While I never found out where it came from, it was as if Micah found his medium. The bullhorn became his paintbrush, and the race had become his canvas, and he was determined to leave his mark on the world.

As we drove to meet Toni, and then to the resting spot for the night, I only awoke once. As the rest of the van drifted asleep, only Micah and Aaron remained awake, and to ensure that Aaron remained awake and diving, Micah found it necessary to sit in the passenger’s seat and occasionally use the bullhorn to communicate with.

At this point – a day in – it was normal, almost background noise. I learned that bullhorns have a use inside of a car, to communicate which turn to take, or to ask for food, or to amplify bodily noises. It had never occurred to me to use a bullhorn inside before; but I was merely an apprentice. I only awoke once that drive, to the sound of Aaron and Micah giggling uncontrollably in the front and the screech of the bullhorn being used, and I rolled over and smiled knowing that all was good.


I woke up curled on the backseat of the van to the deep sound of Curtis’s voice as he swore to himself.

Looking at my phone, I saw a text from the other van. One of their runners texted saying she had just a few miles left, and Curtis was the next runner to go. He had – at best – thirty minutes to get his stuff together and wake up enough to start out an eight mile run.

My legs were tight and sore, although they did not hurt. That was crucial, because I somewhat expected my right knee to explode in pain when I awoke. Curtis cracked the van to a warm July morning and started warming up. He had this pre-workout mix with enough caffeine to kill a small child and sucked it down while doing a light jog around the school.

The parking lot was full, and everybody else was still asleep.

This should’ve been our first hint that something was wrong, but after three or four hours of sleep that kind of thinking was difficult. Someone woke Marina and Kelsey, the runners scheduled after Curtis, and they started moving too.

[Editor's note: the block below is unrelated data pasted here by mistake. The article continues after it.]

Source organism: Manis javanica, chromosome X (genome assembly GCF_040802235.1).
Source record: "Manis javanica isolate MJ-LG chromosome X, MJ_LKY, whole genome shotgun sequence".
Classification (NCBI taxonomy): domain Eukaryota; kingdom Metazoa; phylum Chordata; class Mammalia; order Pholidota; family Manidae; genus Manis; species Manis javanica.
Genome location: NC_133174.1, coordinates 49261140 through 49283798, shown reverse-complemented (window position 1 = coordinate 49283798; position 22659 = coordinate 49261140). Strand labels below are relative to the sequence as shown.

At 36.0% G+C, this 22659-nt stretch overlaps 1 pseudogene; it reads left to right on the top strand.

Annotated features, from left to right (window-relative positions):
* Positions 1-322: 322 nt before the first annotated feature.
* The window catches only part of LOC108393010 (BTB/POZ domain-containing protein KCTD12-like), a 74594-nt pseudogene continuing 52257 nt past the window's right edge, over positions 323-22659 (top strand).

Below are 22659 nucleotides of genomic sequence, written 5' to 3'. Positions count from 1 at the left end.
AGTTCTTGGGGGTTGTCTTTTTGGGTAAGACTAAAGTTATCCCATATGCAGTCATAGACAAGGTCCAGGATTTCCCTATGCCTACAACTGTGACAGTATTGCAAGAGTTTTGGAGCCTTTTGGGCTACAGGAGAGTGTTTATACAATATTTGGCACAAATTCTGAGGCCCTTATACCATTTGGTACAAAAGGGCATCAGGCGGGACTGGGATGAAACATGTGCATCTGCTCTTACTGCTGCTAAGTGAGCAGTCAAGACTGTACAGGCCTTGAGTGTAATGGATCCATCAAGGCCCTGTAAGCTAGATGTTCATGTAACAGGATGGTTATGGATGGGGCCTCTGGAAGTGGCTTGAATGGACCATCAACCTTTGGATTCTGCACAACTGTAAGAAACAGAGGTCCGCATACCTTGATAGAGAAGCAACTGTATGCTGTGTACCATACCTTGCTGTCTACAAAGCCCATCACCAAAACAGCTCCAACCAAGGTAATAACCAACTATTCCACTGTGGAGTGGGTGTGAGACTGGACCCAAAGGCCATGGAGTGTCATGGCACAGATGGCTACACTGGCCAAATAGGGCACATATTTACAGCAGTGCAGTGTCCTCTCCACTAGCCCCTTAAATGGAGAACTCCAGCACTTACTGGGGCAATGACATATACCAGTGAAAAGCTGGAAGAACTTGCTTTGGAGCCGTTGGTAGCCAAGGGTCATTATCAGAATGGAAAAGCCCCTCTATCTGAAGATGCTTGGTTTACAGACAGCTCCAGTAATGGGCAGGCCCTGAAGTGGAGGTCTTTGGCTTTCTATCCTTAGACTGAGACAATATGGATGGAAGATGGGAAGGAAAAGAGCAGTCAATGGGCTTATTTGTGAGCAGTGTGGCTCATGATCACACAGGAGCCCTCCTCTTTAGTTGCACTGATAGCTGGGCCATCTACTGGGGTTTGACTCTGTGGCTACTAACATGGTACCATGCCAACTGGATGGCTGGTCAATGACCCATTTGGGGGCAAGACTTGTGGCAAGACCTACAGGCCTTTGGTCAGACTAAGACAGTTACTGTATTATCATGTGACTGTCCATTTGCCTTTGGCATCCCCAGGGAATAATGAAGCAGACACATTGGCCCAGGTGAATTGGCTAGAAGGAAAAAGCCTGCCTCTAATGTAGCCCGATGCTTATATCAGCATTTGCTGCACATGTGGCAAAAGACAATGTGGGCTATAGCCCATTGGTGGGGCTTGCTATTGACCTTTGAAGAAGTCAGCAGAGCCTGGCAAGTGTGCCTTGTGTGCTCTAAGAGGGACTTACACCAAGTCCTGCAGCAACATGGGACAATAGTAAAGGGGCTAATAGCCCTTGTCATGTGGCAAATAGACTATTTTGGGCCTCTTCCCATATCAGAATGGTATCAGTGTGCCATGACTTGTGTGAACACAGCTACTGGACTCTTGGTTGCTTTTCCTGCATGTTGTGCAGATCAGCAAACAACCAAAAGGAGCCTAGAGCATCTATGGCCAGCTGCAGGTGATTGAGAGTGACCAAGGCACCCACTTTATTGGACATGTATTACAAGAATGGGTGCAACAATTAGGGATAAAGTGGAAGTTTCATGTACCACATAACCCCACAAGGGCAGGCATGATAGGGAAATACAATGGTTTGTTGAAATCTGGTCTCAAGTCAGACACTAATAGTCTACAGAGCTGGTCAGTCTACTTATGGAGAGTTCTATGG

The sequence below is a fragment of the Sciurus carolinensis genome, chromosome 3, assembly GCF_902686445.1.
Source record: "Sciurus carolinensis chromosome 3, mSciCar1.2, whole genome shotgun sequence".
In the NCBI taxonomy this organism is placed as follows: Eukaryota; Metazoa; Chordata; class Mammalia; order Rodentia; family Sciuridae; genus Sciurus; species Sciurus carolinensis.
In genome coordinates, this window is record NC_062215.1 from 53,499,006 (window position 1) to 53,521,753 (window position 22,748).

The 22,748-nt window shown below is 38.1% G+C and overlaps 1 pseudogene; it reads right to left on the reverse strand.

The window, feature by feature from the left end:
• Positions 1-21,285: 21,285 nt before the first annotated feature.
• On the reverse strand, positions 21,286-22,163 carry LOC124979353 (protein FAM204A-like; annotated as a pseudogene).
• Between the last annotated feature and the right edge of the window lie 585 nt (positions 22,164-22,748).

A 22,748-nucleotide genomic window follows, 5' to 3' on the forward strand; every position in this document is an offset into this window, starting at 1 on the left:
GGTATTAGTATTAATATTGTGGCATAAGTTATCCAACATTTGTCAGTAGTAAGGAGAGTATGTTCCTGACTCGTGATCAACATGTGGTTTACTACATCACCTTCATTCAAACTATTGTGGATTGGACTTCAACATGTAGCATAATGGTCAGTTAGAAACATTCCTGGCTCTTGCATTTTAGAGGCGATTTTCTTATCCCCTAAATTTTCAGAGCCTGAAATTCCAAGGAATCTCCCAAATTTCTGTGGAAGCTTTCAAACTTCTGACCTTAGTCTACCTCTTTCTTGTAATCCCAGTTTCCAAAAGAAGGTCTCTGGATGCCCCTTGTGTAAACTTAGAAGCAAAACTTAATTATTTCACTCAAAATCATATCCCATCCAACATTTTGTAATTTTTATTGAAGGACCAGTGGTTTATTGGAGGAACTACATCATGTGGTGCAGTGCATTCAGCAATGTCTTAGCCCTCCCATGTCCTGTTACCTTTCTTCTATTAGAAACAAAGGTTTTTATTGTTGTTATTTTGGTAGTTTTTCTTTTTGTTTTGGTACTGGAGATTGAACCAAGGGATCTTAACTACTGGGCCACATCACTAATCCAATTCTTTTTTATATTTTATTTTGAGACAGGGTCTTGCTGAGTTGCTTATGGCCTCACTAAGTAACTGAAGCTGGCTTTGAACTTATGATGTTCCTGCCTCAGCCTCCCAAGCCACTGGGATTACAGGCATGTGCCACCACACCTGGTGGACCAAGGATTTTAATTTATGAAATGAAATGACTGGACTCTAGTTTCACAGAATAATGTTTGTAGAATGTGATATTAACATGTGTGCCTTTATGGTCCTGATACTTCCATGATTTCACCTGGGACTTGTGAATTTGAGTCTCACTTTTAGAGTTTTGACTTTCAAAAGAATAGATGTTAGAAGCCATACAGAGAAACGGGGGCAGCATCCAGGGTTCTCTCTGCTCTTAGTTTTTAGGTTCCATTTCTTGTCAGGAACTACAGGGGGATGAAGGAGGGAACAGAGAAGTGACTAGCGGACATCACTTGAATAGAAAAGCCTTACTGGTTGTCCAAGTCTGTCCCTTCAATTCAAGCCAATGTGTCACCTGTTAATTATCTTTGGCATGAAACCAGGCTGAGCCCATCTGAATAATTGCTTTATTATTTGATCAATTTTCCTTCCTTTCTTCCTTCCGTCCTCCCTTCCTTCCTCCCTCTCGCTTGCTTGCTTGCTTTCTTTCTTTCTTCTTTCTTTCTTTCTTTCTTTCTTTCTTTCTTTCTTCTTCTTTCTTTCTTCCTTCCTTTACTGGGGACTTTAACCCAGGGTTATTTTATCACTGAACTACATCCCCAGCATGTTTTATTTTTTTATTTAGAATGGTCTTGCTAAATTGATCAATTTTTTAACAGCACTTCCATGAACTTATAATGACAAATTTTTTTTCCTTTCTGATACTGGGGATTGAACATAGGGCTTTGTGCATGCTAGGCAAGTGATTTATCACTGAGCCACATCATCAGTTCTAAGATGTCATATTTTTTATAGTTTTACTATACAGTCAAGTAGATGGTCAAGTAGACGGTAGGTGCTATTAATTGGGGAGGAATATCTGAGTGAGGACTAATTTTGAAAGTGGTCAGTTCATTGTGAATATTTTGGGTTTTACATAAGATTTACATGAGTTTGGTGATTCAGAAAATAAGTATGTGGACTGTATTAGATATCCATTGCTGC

Ten minutes passed. Curtis wasn’t happy, but he was ready to go.

Another ten. And then another.

Kelsey texted the first van, and went from confused to shocked in a cocaine heartbeat. The group text we received was from their third runner; they still had three more to go. Curtis wasn’t about to run, he had another three hours to go and he’d just sucked down about three cups of coffee.

I rolled over and went back to sleep while Curtis started into the distance before deciding to fuck it all, and went for a two-mile jog.

By the time I awoke, the rest of the parking lot was moving as well. One person had strung up a hammock in a corner of the chain-link fence, and I could see his sleeping bag and fuzzy hat appearing in the morning gloom. Curtis was ready. A trapped engine ready to explode, he was moving about like this run was something he’d been working towards for months. As it crept closer to his start time – we were in better contact with the other van – the sun appeared and started to warm the pavement.

As the other van appeared and everyone mingled about in front of the high school, I walked over to where Curtis was stretching.

‘Last run. You all ready to go?’

‘Hell yeah Abester,’ he replied. ‘It’s going to be sunny and nice.’

‘Get any more sleep?’

He smiled beneath his sunglasses. ‘Yeah, I managed a twenty minute nap after I went on that jog.’

The transfer point was easy, but the road to it was not. The last runner of the other van – also a Kelsey – was hidden from view until she curved up to her right and appeared at a road directly across from the school. We waited, all of us ready to start.

And then Curtis uttered his last words.

‘I’m sore today. I’ll be happy to keep it around eight minute miles.’

54 minutes later, he was done with his eight mile run.

Curtis remained ridiculous.


We moved north along Lake Pend Oreille. Curtis handed to Marina across from a farmhouse proudly displaying a massive Trump-Pence yard sign. Marina had a short run, just a few miles, and handed to Kelsey in the middle of nowhere, Idaho, a straightaway with a dirt turnoff and tall grasses. Kelsey hit a few curves and handed to Micah, who started to the final uphill.

One more run.